You ever feel like every morning when you get up, the crazy train is speeding a little faster down the track? And perhaps worse, that you’ve become so “velocitized” by the craziness as it has compounded that none of it has the same effect on you it once did?
That’s pretty much how I felt this morning when I ran across yet another crazy-train moment, that being the introduction by Sesame Street of two new black Muppets — a 5-year-old and his dad — who will teach America’s young children about “racial literacy”; “racial justice” style. And let’s call it what it is and it will teach (attempt to program) our kids: controversial “critical race theory.” Can we at least be honest about it?
Sesame Street has two new Muppets, a Black father and son, in an effort to help children understand racial literacy.
In the promo, Elmo asks why Wes’s skin is brown. His dad Elijah explains how “the color of our skin is an important part of who we are.” https://t.co/f7T1z9NsCU
— NBCBLK (@NBCBLK) March 25, 2021
Before we continue, “Sesame Street” producers and a team of researchers in 1999 studied children’s viewing habits of the show after ratings began to decline. They found that although the program was first produced for 3-5-year-olds, children began watching it at a younger age. As a result, the target age for “Sesame Street” shifted downward, from 4 years to 3 years. By 2002 the main bloc of viewers was aged two, according to Wikipedia.
And “Lanee” appears to be tickled pink about it. Wait — tickled pink” isn’t racist, is it?
I don’t think this black dad muppet belongs on Sesame Street. He’s too damn fine! Do you know how busted all the muppets are on that street? They will lose their panties for this king! pic.twitter.com/Zljmk2Mo7e
— Lanee’ Sanders (@ilovelancelot) March 25, 2021
Someone else tickled pink was CBS News, who gleefully reported the exciting news.
“Sesame Street” introduces two new Black Muppets to teach about race https://t.co/PAeqeYmTgW
— CBS News (@CBSNews) March 25, 2021
Note that Wes is five — not two. Nitpicking? Perhaps.
“Sesame Street” has often introduced new [black] Muppets to teach children about topics like autism, HIV, and homelessness.
Now, the show’s two newest characters, 5-year-old Wes and his father Elijah will offer a lesson on race, Sesame Workshop, the nonprofit behind the iconic children’s show, announced this week.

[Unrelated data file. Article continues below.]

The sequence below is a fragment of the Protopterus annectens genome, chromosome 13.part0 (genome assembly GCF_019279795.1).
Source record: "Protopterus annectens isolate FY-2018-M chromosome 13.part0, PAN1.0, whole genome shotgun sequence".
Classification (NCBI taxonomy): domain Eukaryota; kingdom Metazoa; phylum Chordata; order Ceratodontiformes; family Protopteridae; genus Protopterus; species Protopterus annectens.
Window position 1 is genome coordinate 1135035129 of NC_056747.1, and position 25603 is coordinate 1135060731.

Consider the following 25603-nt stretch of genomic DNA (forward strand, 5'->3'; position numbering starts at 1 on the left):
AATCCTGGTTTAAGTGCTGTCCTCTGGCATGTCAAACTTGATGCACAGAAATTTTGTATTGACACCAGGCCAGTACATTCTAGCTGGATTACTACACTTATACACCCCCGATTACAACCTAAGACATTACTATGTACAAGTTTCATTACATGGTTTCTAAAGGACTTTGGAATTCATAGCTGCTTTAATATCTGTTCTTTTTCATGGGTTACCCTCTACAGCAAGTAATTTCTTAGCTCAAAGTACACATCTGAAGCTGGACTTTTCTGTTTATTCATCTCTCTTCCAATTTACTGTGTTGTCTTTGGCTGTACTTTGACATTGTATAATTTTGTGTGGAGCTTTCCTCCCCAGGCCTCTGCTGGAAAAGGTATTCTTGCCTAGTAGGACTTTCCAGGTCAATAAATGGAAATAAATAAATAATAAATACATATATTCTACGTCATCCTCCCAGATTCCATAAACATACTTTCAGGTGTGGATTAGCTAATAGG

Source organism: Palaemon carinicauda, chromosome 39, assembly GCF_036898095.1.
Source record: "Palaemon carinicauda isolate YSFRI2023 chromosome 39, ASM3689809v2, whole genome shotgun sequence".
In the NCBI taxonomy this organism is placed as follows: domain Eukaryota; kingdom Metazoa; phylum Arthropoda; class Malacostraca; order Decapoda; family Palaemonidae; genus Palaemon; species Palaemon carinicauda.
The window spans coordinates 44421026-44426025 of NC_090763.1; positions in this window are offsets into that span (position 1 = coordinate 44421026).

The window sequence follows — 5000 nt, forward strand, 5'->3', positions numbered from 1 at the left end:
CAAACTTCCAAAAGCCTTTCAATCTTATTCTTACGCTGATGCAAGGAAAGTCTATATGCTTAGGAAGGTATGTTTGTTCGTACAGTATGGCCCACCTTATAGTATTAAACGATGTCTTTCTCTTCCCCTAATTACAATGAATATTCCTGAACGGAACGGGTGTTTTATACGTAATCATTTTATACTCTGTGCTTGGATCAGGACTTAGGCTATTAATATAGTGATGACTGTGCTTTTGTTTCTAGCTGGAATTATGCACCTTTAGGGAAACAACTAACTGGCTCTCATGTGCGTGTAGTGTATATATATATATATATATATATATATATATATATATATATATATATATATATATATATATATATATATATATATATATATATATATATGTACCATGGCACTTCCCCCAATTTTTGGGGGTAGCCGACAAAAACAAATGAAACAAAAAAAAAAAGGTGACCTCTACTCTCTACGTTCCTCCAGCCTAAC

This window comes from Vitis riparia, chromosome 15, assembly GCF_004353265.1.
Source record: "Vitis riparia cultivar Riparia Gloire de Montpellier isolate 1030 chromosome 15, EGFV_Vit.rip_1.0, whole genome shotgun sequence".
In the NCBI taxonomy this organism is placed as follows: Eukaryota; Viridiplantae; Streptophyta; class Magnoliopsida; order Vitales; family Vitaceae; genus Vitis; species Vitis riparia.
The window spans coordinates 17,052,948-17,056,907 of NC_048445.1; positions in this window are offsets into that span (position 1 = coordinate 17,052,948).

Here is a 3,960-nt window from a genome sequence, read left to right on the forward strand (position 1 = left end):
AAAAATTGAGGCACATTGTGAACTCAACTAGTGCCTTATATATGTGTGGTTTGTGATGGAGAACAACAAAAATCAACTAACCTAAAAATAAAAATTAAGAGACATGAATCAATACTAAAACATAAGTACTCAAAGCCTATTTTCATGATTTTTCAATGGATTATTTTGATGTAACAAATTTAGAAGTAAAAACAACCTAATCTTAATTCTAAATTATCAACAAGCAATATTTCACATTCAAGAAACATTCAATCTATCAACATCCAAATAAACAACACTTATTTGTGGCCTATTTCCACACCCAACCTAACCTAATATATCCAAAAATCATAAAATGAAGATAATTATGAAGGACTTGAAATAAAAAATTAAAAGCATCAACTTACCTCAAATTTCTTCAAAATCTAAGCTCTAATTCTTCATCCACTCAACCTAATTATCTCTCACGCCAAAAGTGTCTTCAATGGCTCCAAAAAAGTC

The show launched several new “ABC’s of Racial Literacy” resources to teach parents and children about race and racism. In one video, Elmo wants to know why his friend Wes’s skin is brown. Wes’s dad, Elijah, explains melanin.
Ah, but Wes’s dad sees it differently.
“The color of our skin is important to who we are, but we should all know that it’s okay that we all look different in so many ways,” Elijah says. [“Now, about that melanin…”]
Things on the outside, like our skin color, our hair texture, our noses, our mouths, and eyes, make us who we are. Many people call this race. But, even though we look different, we’re all part of the human race.”
And as CBS News also gleefully reported, “extensive research” was involved.
The Coming Together initiative “is rooted in extensive research and consultation with experts to develop a groundbreaking Racial Justice educational framework and curriculum for young children,” according to a press release.
“Sesame Street,” which is known for its “science-based whole-child model,” will create new content, including its future seasons, that incorporates Racial Justice curriculum.
“Science-based whole-child model.” [ROFL emoji]
Dr. Jeanette Betancourt, Senior Vice President, Sesame Workshop, said — with a straight face: “We look at every issue through the lens of a child.”
“At Sesame Workshop, we look at every issue through the lens of a child. Children are not colorblind—not only do they first notice differences in race in infancy, but they also start forming their own sense of identity at a very young age.
“‘The ABCs of Racial Literacy’ is designed to foster open, age-appropriate conversations among families and support them in building racial literacy.
“By encouraging these much-needed conversations through Coming Together, we can help children build a positive sense of identity and value the identities of others.”
And the cartoon French skunk thought he had it bad.